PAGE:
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Russia without end-of-year drum-beating about its achievements
Russia without end-of-year drum-beating about its achievements is not the real Russia. Orderly reports are made on the housing built, the crops grown, and commodities sold. If trade in arms is added, then there will be another record.

But do the billions of dollars earned from exporting tanks, ships and aircraft relate to a real rearmament program for Russia's armed forces? They do, only inversely.

Weapons exports grow from year to year. "In 2006, Russia reached a record $5.3 billion. This year, it is planning to beat this record and post $5.5 billion. I am sure we will meet this target and perhaps go one better," Sergei Chemezov, general director of Rosoboronexport, the state arms-exporting agency, said in late November.

By a strange twist of fate, Chemezov's deputy Anatoly Isaikin, a KGB-FSB veteran, replaced him by a presidential decree on the same day.

It is, however, unlikely that Chemezov lost his job because the president was unhappy about the export performance of the agency. To believe the former general director, Russia now runs neck and neck with the Americans in exporting arms and equipment.

"According to the latest estimates by the international independent expert organization SIPRI, Russia even has a slight edge with 31% of the market against the U.S.'s 30%," Chemezov said.

In other words, Russia has leapfrogged over the U.S. in the most important category, weapons of mass destruction; and that is the main indicator of national prosperity today. But real strength is determined not by the amount of weapons and military equipment sold, but by the type in one's own army.

The drum-beating becomes dull if we look at the modern weapons available in the Russian army. Let us look at two examples.

Currently armored vehicles are the core of ground forces. According to the most positive estimates, Russian forces have no more than 200 modern T-90 tanks, whose production began in 1992, stopped for economic reasons four years later, and was not resumed until 2004.

Many reports say that only one battalion (31 vehicles), in the showcase Tamanskaya Motorized Rifle Division, has highly advanced tanks, or ones equipped with second-generation thermal imagers as night sights, improved explosive reactive armor, and a diesel engine of 1,000 hp.

Our all-time rivals, according to 2002 figures, have 7,644 M-1 Abrams combat tanks of all types. Aside from thermal sights, all of them are equipped with automatic digital fire control systems. And their propulsion machinery includes an automatic transmission gear we still cannot produce and a 1,500 hp diesel.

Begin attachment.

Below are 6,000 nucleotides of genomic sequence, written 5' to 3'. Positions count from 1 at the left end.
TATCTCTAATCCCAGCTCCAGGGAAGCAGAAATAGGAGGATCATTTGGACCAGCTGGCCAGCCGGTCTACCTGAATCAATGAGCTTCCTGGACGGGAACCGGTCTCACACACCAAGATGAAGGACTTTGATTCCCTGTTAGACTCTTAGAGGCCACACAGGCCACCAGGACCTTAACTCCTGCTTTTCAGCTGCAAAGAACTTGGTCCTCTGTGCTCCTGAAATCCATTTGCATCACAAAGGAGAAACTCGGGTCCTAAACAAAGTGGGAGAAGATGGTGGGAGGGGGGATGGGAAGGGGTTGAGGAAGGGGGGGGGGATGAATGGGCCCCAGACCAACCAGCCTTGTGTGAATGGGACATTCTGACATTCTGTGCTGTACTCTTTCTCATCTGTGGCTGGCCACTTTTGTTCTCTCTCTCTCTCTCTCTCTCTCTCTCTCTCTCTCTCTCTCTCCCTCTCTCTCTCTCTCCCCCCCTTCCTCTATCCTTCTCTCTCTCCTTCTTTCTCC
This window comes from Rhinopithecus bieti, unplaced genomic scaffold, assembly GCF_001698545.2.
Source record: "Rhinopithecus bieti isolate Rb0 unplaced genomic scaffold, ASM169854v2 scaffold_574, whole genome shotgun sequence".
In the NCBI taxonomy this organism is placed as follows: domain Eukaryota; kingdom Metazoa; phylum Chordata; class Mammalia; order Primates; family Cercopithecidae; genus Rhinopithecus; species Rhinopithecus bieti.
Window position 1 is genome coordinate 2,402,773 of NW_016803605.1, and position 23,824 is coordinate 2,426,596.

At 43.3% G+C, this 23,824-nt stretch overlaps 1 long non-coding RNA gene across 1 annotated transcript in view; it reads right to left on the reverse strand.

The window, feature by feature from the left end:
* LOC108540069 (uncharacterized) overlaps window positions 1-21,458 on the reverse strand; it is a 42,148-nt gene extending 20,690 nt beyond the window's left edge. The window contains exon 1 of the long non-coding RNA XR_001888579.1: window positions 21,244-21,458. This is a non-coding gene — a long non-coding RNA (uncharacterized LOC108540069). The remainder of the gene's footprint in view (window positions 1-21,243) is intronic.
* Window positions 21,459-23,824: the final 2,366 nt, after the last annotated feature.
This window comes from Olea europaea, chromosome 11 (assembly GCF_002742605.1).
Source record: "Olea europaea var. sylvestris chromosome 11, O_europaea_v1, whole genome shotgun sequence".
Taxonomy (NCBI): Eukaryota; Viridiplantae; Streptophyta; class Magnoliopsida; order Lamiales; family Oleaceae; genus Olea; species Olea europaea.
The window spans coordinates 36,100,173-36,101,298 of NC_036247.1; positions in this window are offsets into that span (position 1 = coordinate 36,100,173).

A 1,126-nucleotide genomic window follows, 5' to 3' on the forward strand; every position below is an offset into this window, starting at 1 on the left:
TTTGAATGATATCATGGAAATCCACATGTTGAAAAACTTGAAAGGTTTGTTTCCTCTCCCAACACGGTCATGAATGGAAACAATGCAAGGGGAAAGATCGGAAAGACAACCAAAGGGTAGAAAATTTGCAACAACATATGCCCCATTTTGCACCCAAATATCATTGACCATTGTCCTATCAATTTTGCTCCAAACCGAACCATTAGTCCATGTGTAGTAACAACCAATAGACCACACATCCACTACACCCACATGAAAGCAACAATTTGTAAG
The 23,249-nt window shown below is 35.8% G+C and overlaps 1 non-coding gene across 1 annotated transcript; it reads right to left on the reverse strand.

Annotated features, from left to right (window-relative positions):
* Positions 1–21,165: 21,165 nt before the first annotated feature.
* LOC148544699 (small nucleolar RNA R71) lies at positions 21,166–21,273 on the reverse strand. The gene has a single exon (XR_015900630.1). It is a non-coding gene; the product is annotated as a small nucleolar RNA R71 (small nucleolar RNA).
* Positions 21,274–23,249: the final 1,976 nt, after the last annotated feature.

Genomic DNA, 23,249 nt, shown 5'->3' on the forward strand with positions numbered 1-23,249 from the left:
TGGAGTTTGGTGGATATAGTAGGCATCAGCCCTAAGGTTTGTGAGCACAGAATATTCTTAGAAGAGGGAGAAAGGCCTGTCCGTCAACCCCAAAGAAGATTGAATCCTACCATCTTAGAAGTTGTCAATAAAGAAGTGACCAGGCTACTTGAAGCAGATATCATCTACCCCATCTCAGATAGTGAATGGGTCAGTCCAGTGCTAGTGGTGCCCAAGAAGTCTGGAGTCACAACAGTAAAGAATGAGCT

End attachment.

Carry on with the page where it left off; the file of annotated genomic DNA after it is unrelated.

Statistics show that India's armed forces have more than 300 T-90 tanks, of which 186 were supplied by Russia and 140 assembled in India under a license. Under a 2001 treaty, India is to manufacture another 1,000 of these tanks.

In March 2006, the media reported the sale of 180 T-90SA tanks to Algeria. In the same year, Russia finalized contracts with Libya (figures unavailable), Morocco, and an order for an additional 330 vehicles for India.

Reports are coming in about contracts also being signed with Iran and Syria.

That's statistics for you. Almost the same can be said of the Iskander high-precision tactile missile system meant for ground forces and equipped with stealth devices and air defense shields.

To date, Russian troops have only one battalion (12 launchers) of this system in the North Caucasus. Their batch production is running up against difficulties and rearmament deadlines are being pushed further and further back.

How could it be otherwise if, according to Yury Koptev, head of the Industry and Energy Ministry's defense industry department, speaking in January last year, over 80% of Russia's defense industry fixed assets have depreciated?

It would be a very fitting occasion to use now Hugo Chavez's hefty price paid for Russia's Kalashnikov rifles to help appreciate the fixed assets.

But it seems the export earnings, if they are paid at all, flow into other pockets, skipping the defense sector's meager coffers.

The Iskanders, meanwhile, are destined for a truly unique future. Russian troops will not have access to them. There are plans to export these systems, each costing an estimated $25 million, to Belarus as a response to American plans to deploy a missile defense system in Europe.

An excellent idea, but perhaps only Lukashenko knows what it has to do with the rearmament of the Russian armed forces.

The opinions expressed in this article are the author's and do not necessarily represent those of RIA Novosti.

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